airway dead space
Springer Online Journal Archives 1860-2000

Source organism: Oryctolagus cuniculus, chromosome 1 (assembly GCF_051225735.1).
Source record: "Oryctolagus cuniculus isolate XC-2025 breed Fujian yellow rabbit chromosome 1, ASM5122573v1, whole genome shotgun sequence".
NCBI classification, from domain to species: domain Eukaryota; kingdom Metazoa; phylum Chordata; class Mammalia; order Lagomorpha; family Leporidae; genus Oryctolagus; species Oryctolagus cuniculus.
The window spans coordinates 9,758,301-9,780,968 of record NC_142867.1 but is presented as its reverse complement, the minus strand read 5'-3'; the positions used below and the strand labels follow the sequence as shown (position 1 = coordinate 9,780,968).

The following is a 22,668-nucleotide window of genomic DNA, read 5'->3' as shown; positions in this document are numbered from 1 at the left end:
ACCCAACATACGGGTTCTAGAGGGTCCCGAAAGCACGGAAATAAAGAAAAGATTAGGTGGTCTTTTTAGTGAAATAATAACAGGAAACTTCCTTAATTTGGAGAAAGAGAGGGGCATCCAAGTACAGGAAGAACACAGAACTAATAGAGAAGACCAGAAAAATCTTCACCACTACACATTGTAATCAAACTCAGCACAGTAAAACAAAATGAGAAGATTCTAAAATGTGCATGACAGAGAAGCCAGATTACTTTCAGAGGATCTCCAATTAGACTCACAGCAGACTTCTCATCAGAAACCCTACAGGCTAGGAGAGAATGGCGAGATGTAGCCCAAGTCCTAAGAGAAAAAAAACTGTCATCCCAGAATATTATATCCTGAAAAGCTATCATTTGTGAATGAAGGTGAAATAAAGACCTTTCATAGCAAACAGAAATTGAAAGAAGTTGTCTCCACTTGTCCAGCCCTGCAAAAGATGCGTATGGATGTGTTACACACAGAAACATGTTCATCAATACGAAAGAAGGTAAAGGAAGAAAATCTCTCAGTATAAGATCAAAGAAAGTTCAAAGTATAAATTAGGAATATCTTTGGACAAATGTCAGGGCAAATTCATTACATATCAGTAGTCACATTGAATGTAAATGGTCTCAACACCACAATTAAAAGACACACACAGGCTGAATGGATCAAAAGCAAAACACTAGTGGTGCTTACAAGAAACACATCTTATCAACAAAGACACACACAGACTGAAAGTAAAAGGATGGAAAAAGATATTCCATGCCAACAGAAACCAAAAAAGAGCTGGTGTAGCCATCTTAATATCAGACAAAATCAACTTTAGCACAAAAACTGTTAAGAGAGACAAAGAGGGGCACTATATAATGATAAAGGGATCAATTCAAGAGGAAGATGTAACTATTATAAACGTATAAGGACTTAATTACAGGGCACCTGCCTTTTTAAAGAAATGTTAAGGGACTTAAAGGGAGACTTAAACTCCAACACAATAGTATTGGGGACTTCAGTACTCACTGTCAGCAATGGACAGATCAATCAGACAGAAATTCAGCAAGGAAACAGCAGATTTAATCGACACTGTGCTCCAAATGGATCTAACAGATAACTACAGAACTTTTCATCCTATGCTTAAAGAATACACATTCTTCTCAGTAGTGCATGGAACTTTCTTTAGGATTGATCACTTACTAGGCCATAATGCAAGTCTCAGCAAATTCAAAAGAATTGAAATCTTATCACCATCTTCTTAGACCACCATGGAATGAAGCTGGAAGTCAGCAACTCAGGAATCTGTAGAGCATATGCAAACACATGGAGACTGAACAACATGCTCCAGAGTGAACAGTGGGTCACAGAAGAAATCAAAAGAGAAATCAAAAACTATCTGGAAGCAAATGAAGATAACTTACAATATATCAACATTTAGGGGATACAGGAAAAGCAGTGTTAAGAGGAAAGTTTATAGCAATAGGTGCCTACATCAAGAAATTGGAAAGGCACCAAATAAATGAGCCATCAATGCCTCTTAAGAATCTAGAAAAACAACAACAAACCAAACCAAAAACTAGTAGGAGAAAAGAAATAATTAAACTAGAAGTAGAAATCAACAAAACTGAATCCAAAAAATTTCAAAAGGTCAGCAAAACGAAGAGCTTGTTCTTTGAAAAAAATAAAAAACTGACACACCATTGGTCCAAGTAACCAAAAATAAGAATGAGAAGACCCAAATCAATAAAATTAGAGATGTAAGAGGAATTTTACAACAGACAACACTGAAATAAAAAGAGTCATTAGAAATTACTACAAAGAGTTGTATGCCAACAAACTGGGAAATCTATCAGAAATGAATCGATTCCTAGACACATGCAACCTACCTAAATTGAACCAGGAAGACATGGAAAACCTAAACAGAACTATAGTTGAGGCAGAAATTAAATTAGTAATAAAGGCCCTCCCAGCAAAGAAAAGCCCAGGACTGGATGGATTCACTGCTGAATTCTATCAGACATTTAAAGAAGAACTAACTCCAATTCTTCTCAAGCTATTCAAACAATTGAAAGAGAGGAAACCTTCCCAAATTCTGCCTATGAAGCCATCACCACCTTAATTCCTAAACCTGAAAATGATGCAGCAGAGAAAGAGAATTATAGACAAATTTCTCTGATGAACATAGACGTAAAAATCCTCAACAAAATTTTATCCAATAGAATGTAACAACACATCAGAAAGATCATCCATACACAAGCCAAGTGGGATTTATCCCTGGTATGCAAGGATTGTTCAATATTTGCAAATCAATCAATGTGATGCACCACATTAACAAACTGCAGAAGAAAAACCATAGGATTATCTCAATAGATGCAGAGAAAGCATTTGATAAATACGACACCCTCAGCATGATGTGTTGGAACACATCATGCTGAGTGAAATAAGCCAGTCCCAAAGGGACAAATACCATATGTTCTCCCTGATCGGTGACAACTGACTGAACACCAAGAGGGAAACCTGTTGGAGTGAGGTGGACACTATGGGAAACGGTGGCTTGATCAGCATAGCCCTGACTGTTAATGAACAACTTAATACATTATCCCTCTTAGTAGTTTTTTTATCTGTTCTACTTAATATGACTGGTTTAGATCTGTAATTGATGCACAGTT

Abstract Objective.An IBM PC-based real-time data acquisition, monitoringand analysis system was developed for the assessment of cardio-respiratoryfunction, i.e. airway dead space, alveolar volume and pulmonary blood flow,using oscillating inert inspired gas forcing signals. Methods.Theforcing gas mixture was generated by an in-house sinusoid gas delivery unit.The system interfaced with a mass spectrometer and an airway flow transducer,and performed real-time tracking of the breath-by-breath end-inspired,end-expired and mixed-expired concentrations. It calculated thecardio-respiratory parameters using two, i.e. continuous and tidal, in-housemathematical models of the lungs. The system's performance was evaluatedusing a mechanical bench lung, laboratory subjects and awake adults breathingspontaneously. Its predictive accuracy was compared with the measured volumesof the bench lung; single breath CO2 test for airway dead space andN2 washout for alveolar volume in laboratory subjects and awakeadults; and thermal dilution technique for pulmonary blood flow in laboratorysubjects. Results.Close agreements were found between the true andpredicted airway dead space, i.e. mean differences of –12.39%, 14.47%and –17.49%, respectively, and that of alveolar volume, i.e.–8.03%, –3.62% and 7.22%, respectively, in the bench lung,laboratory subject and awake adult studies; and that of pulmonary blood flow(–23.81%) in the laboratory subjects using the continuous lung model.Even closer agreements were observed for airway dead space (–5.8%) andalveolar volume (–4.01%) of the bench lung and for pulmonary blood flow(–8.47%) in the laboratory subjects using the tidal lung model.Conclusions.A system was developed to deliver, monitor and analyseon-line, and in real-time, output data from the sinusoid forcing technique.The technique was administered using the system in various subjects, andproduced favourable predictions.
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